Romania, republic, in south-eastern Europe, bordered on the north by Ukraine; on the east by Moldova; on the south-east by the Black Sea; on the south by Bulgaria; on the south-west by Serbia (part of the federation of Serbia and Montenegro); and on the west by Hungary. The total area of Romania is about 237,500 sq km (91,700 sq mi). Bucharest is Romania’s capital and largest city.
Romania is roughly oval in shape, with a maximum extent east to west of about 740 km (460 mi) and north to south about 475 km (295 mi). The topography is varied. The Transylvanian Basin, or Plateau, which occupies central Romania, is very hilly for the most part, but also has wide valleys and extensive arable slopes. The Transylvania region is almost completely surrounded by mountains. To the north and east are the Carpathian Mountains, and along the south are the Transylvanian Alps, which continue south to the Danube gorge at the Banat Mountains. Moldoveanul (2,544 m/8,395 ft), the highest peak in the country, is in these Alps. A smaller group of ranges, the Bihor Mountains, is west of Transylvania. The remaining areas of Romania are predominantly lowlands. In the west are the lowlands of the Tisza Plain, which are usually referred to as the Banat, adjacent to the Serbian border, and Crisana-Maramures, adjacent to Hungary. The most extensive plains are the lowlands of Walachia, located between the Transylvanian Alps and Bulgaria, and the region of Moldova (Moldavia), east of the Carpathian Mountains. Bordering the Black Sea in the extreme east and forming part of Dobruja, or Dobrogea, is a low plateau, which continues south into Bulgaria.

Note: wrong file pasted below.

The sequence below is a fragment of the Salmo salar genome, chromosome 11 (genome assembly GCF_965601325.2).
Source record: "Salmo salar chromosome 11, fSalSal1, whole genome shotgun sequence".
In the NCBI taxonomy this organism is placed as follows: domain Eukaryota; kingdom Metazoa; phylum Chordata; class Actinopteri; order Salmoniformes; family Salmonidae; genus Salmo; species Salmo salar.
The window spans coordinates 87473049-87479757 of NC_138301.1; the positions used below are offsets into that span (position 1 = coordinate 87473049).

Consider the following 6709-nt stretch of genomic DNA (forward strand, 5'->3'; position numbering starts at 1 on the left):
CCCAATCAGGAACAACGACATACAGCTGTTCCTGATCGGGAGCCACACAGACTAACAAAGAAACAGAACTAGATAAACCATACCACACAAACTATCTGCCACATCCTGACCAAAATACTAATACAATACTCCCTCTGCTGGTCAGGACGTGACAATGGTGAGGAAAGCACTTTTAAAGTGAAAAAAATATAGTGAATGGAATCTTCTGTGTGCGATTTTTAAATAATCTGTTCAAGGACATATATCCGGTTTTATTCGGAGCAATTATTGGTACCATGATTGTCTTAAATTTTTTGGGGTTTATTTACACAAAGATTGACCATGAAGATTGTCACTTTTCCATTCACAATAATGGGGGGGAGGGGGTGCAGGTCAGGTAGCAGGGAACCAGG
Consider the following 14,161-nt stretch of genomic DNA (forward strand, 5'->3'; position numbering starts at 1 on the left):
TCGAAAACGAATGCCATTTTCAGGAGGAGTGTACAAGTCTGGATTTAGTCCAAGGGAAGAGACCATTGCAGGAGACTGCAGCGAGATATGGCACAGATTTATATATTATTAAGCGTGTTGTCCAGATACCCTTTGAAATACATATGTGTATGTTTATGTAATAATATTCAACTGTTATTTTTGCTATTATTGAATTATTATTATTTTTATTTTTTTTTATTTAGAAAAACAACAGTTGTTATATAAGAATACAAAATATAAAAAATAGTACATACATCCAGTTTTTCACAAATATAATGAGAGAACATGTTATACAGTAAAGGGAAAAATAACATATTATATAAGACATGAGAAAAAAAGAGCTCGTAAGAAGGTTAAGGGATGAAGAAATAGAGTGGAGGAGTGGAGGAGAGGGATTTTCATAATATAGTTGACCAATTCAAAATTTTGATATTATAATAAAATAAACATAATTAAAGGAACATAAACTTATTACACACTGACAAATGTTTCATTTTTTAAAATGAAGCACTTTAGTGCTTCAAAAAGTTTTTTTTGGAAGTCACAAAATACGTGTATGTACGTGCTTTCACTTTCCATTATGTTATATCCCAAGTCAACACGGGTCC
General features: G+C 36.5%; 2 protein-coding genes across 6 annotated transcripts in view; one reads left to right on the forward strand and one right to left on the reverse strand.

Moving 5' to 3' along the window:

The most important river of Romania is the Danube. It demarcates the eastern part of the boundary with Serbia, and most of the boundary with Bulgaria. The valley of the lower course of the Danube (east of the Iron Gate gorge near Turnu Severin) and the Danube delta are very swampy. Other important rivers, all part of the Danube system, are the Mures Prut, Olt, and Siret. Romania has many small, freshwater mountain lakes, but the largest lakes are saline lagoons on the coast of the Black Sea; the largest of these is Lake Razelm.
The Transylvanian Basin, the Carpathian Mountains, and the western lowlands have warm summers and cold winters with recorded temperature extremes ranging between 37.8° C (100° F) and -31.7° C (-25° F). The Walachian, Moldavian, and Dobrujan lowlands have hotter summers and occasionally experience periods of severe cold in winter; recorded extremes in Bucharest and the lowlands are 38.9° C (102° F) and -23.9° C (-11° F). Rainfall averages 508 mm (20 in) on the plains and from 508 mm to 1,016 mm (20 in to 40 in) on the mountains and is concentrated in the warmer half of the year.